September/October 2017 – Vol. 30 No. 1

Survey Shows California Parents Want Science Ed a High Priority

Posted: Wednesday, September 15th, 2010

by Tom Chorneau, School Innovations & Advocacy Cabinet Report
Wednesday, September 15, 2010

Close to nine out of ten California adults believe science instruction is nearly as important a component of K-12 education as reading, writing and arithmetic, according to a new poll released Tuesday.

Three quarters of those surveyed said that science should be a higher priority than it is today in most public schools to keep California and the U.S. globally competitive.

And two thirds also said that all high school students should be required to study biology, chemistry and physics.

The poll was sponsored by a consortium led by the Center for the Future of Teaching and Learning and Strengthening Science Education in California – a collaborative of researchers and educators.

The survey comes as the Obama administration has put greater emphasis on science, technology, engineering, and mathematics education – also known as STEM. It also comes as school districts across the state continue to struggle with the largest fiscal crisis in generations that is forcing administrators and oversight boards to decide how to prioritize limited public funds.

Advocates for science instruction said they are heartened by the poll results.

“I am glad to see there is so much support out there for science education,” said Christine Bertrand, executive director of the California Science Teachers Association. “It’s significant that it’s not just us expressing support and it is not just the teachers saying it – it is parents who are saying it now and I just hope policy-makers will be listening.”

The survey is based on telephone interviews with 1,004 California adults taken over a two-week period ending April 22. Researchers also conducted a series of six focus groups to get a better understanding of participant views.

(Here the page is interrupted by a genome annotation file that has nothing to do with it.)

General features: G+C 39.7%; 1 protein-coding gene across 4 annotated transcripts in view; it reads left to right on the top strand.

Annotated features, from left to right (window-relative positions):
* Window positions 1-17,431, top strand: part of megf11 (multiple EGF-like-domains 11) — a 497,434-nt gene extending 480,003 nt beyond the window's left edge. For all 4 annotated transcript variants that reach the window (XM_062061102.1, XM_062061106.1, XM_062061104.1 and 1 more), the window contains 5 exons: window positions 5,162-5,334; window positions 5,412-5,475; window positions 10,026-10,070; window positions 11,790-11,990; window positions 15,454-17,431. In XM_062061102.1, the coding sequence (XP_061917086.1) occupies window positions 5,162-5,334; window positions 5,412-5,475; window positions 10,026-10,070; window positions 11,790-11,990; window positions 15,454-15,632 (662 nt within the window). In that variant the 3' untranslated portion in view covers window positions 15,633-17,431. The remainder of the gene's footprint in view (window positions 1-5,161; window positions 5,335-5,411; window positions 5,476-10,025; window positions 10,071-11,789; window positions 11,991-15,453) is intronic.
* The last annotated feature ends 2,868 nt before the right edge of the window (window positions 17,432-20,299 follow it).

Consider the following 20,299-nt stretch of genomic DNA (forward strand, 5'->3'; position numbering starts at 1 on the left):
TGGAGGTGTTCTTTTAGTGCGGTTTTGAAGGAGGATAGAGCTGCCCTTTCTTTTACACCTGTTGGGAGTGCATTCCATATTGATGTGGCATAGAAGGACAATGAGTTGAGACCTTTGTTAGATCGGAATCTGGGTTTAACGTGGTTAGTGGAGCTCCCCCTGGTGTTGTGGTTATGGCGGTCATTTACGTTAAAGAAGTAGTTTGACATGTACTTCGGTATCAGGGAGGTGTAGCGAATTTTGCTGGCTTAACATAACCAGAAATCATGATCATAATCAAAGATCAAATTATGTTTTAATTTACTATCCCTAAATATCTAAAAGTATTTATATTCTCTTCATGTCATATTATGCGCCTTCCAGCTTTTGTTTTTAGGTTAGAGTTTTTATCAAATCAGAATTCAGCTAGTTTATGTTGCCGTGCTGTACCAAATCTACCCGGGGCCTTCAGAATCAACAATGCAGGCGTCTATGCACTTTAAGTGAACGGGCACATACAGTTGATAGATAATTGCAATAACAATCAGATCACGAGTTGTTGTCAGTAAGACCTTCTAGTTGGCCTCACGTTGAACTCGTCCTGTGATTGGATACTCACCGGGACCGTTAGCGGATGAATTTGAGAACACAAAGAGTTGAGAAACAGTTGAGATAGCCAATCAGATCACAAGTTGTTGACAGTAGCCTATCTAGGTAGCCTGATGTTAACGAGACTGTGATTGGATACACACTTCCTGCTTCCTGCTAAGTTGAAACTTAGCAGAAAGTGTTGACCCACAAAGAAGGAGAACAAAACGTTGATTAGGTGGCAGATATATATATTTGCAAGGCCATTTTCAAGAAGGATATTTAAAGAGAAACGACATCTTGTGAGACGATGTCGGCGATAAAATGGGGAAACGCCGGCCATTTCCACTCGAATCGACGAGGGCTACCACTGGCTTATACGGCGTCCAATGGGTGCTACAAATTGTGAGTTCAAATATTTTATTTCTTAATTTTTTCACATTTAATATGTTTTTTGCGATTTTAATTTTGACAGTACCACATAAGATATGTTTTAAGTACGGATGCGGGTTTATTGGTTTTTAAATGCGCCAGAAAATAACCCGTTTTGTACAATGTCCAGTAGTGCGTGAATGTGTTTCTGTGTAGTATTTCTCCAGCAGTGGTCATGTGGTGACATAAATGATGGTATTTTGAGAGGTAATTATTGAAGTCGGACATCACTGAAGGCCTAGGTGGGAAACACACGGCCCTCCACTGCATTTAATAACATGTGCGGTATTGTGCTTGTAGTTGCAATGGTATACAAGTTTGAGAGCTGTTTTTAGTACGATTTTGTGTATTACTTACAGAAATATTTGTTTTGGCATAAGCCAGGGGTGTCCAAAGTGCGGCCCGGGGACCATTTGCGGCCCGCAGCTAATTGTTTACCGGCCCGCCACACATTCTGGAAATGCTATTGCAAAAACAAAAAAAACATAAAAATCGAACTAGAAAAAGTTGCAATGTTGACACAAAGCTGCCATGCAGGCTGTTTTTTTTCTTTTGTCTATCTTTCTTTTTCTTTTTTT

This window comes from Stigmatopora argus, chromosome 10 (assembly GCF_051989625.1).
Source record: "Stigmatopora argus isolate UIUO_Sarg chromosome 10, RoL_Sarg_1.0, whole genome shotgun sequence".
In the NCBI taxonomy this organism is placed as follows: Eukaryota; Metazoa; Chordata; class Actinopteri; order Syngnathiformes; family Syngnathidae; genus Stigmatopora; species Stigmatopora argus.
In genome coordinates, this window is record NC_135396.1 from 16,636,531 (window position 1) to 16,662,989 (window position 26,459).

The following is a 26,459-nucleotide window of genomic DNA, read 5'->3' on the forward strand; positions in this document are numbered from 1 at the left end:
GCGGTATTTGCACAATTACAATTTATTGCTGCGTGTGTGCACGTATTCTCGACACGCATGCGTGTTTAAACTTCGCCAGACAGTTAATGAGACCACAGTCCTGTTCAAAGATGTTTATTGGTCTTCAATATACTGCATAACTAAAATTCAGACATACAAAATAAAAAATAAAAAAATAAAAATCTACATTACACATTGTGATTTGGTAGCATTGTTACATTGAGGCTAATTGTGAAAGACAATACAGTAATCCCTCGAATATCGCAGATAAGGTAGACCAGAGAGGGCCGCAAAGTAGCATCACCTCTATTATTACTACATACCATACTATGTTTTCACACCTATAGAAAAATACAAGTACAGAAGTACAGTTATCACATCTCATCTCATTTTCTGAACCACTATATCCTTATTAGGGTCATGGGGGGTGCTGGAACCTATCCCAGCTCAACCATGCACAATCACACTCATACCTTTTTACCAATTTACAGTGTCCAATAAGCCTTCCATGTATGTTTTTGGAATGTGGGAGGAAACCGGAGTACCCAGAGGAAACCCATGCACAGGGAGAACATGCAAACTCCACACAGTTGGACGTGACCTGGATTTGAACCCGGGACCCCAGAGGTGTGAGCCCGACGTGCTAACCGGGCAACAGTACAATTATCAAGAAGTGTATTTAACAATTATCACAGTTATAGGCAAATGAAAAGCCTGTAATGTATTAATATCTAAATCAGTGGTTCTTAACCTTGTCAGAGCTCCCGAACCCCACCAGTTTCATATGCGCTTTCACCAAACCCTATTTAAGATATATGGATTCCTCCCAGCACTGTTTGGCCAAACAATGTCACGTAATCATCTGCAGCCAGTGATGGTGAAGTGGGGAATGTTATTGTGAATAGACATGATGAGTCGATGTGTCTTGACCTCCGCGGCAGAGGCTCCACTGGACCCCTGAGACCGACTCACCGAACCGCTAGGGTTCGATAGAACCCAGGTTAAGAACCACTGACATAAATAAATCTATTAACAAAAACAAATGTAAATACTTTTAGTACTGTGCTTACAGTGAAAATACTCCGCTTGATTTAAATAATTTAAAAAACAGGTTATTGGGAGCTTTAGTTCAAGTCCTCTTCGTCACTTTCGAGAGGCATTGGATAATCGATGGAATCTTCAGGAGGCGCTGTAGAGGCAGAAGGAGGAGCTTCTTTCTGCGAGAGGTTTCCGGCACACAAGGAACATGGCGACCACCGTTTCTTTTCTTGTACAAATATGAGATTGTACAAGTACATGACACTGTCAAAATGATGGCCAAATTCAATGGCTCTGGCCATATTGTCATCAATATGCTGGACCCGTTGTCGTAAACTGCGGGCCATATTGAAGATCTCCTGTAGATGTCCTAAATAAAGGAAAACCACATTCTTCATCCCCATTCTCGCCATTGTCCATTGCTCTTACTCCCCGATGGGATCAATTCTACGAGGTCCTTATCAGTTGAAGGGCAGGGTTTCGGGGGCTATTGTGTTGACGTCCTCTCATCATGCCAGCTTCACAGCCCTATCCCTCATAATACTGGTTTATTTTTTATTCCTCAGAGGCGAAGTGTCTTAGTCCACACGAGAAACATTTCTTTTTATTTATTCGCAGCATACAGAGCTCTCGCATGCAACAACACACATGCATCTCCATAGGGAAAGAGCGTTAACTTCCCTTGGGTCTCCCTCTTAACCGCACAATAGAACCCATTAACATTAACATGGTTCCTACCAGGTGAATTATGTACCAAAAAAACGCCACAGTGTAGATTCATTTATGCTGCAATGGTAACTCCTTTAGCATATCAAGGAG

Rena Dorph, director of the Center for Research Evaluation and Assessment at the University of California, Berkeley’s Lawrence Hall of Science – a partner in the poll’s development – noted that one interesting element of the poll found a lot of uncertainty among parents about the quality of existing science instruction.

Indeed, more than half of those surveyed who have children in school said they didn’t know if their child’s science teacher had been adequately prepared.

When asked to rate their child’s science teacher, about 6 percent of all parents with children in K-12 public schools gave their child’s teacher a top score of excellent.

About a third of all parents with kids in school gave their child’s science teacher a fair or good rating with another 5 percent saying their child’s science teacher was poor or very poor.

By far the greatest response – 33 percent among parents of elementary children and 32 percent among parents of high school students – said they did not know enough about their child’s teacher to have an opinion.

“Many parents don’t actually know much about what is happening in the schools,” said Dorph. “So when they make statements about the quality of certain aspects of their children’s school experience, these judgments are drawn from relatively limited information.”

That said, she pointed out, the people still care.

“The public really cares about science education,” she said. “In an era of accountability that is so focused on math and language arts, I think the public still understands the role that science learning plays in the growth development of their children.”

Eds. note: The full report can be found at http://www.cftl.org/documents/2010/2010SciCFTL4web.pdf.

Written by California Science Teachers Association

California Science Teachers Association

CSTA represents science educators statewide—in every science discipline at every grade level, Kindergarten through University.

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CSTA Is Now Accepting Nominations for Board Members

Posted: Friday, November 17th, 2017

Current, incoming, and outgoing CSTA Board of Directors at June 3, 2017 meeting.

Updated 7:25 pm, Nov. 17, 2017

It’s that time of year when CSTA is looking for dedicated and qualified persons to fill the upcoming vacancies on its Board of Directors. This opportunity allows you to help shape the policy and determine the path that the Board will take in the new year. There are time and energy commitments, but that is far outweighed by the personal satisfaction of knowing that you are an integral part of an outstanding professional educational organization, dedicated to the support and guidance of California’s science teachers. You will also have the opportunity to help CSTA review and support legislation that benefits good science teaching and teachers.

Right now is an exciting time to be involved at the state level in the California Science Teachers Association. The CSTA Board of Directors is currently involved in implementing the Next Generations Science Standards and its strategic plan. If you are interested in serving on the CSTA Board of Directors, now is the time to submit your name for consideration. Learn More…